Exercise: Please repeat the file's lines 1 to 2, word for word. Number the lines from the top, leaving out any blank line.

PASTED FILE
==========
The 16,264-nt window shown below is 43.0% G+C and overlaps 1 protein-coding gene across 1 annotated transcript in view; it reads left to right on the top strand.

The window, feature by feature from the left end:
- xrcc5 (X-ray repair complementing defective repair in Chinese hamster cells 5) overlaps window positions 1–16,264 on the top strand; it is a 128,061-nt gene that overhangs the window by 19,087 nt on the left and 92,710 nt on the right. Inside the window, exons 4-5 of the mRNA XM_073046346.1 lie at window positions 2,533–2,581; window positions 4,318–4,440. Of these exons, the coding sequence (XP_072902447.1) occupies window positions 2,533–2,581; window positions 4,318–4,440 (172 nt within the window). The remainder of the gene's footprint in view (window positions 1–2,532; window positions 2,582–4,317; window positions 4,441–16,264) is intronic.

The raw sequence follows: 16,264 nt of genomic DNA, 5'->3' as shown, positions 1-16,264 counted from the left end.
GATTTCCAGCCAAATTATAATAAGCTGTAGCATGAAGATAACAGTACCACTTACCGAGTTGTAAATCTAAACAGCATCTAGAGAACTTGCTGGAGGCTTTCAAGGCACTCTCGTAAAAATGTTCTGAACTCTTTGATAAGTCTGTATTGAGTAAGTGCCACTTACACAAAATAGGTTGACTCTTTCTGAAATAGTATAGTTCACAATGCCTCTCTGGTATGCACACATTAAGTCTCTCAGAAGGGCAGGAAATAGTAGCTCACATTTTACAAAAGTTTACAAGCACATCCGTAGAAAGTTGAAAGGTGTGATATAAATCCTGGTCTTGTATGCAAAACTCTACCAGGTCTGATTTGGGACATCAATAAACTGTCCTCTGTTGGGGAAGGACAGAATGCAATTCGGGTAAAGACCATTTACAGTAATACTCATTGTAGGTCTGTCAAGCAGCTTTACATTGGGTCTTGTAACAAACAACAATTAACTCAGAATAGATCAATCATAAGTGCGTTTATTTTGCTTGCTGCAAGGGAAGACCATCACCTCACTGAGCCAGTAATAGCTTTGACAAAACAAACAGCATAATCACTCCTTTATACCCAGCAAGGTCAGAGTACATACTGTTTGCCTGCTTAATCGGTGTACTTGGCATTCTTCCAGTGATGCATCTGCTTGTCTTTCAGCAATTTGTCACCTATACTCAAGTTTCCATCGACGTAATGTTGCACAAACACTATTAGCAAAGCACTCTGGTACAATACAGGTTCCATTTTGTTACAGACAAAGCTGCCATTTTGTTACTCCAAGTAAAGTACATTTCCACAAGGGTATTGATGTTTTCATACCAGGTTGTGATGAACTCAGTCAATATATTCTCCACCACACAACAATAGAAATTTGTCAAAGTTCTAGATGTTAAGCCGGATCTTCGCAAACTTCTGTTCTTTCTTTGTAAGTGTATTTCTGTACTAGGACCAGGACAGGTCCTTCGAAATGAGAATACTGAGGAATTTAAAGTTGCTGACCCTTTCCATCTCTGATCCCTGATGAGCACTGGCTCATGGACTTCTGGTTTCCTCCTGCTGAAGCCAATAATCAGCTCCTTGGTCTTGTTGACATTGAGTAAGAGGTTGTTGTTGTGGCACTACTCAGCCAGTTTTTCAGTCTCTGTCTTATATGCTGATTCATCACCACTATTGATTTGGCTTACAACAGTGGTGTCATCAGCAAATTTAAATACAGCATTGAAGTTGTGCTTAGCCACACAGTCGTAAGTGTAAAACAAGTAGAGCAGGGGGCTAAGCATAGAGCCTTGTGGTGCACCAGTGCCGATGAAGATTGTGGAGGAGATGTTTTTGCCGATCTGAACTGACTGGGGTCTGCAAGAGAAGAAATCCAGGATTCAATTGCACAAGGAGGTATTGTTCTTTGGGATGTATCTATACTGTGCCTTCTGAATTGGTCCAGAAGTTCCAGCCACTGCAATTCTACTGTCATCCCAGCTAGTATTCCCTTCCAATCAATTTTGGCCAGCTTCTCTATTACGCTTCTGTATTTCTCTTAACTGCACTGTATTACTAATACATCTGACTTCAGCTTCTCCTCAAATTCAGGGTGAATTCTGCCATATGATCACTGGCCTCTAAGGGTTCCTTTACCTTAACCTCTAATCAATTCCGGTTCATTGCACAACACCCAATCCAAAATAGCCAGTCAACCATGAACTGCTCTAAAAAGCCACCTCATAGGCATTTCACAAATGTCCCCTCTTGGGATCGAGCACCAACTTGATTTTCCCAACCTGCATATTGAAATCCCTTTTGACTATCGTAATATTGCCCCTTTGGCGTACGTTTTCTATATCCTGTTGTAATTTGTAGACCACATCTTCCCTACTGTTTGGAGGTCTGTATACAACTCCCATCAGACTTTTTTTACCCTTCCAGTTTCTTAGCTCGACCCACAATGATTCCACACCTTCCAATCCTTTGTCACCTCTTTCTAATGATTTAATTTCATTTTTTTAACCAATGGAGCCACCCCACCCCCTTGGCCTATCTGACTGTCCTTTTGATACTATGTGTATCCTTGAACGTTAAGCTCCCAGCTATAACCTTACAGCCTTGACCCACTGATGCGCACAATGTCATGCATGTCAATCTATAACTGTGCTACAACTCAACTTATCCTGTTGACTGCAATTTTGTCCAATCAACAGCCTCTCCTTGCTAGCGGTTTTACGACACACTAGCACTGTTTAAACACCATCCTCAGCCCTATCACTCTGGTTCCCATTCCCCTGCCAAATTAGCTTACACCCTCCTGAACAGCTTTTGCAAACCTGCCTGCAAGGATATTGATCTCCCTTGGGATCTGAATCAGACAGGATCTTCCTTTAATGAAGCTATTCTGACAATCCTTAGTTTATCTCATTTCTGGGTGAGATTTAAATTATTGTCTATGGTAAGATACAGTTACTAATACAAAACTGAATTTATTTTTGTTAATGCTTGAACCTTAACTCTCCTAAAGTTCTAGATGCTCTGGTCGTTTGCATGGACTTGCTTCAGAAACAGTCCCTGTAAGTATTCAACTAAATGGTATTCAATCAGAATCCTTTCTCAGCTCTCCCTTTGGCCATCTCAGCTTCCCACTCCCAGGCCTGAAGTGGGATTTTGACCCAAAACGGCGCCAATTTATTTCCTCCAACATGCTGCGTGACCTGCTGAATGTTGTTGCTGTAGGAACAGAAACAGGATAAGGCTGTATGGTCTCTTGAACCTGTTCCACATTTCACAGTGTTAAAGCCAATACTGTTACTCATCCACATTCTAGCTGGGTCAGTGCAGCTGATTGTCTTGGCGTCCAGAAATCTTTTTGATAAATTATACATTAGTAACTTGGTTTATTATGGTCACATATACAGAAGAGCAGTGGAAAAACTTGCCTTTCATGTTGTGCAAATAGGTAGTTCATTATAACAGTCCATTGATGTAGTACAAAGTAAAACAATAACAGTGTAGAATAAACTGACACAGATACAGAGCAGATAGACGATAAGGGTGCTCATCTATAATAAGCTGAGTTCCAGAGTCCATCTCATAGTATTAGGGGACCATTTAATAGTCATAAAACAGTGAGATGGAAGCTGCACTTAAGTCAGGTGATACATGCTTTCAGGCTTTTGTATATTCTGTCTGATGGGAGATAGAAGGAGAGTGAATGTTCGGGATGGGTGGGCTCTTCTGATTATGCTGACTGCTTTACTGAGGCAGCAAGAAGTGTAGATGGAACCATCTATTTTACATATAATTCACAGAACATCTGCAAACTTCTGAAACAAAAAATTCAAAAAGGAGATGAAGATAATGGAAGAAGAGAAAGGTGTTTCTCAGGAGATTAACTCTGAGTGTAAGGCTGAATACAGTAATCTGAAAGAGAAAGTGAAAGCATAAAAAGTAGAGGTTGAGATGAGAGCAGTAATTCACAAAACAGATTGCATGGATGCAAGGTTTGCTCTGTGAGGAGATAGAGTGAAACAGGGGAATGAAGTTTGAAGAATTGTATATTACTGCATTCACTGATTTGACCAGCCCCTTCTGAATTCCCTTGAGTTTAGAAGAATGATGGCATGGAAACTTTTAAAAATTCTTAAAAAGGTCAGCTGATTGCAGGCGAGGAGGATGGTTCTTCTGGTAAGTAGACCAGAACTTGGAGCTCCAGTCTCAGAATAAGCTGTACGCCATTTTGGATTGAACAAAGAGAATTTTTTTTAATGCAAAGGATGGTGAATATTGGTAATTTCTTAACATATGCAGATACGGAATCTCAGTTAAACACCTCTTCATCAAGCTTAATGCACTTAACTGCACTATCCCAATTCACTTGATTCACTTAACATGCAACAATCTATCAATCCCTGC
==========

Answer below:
The 16,264-nt window shown below is 43.0% G+C and overlaps 1 protein-coding gene across 1 annotated transcript in view; it reads left to right on the top strand.

The window, feature by feature from the left end: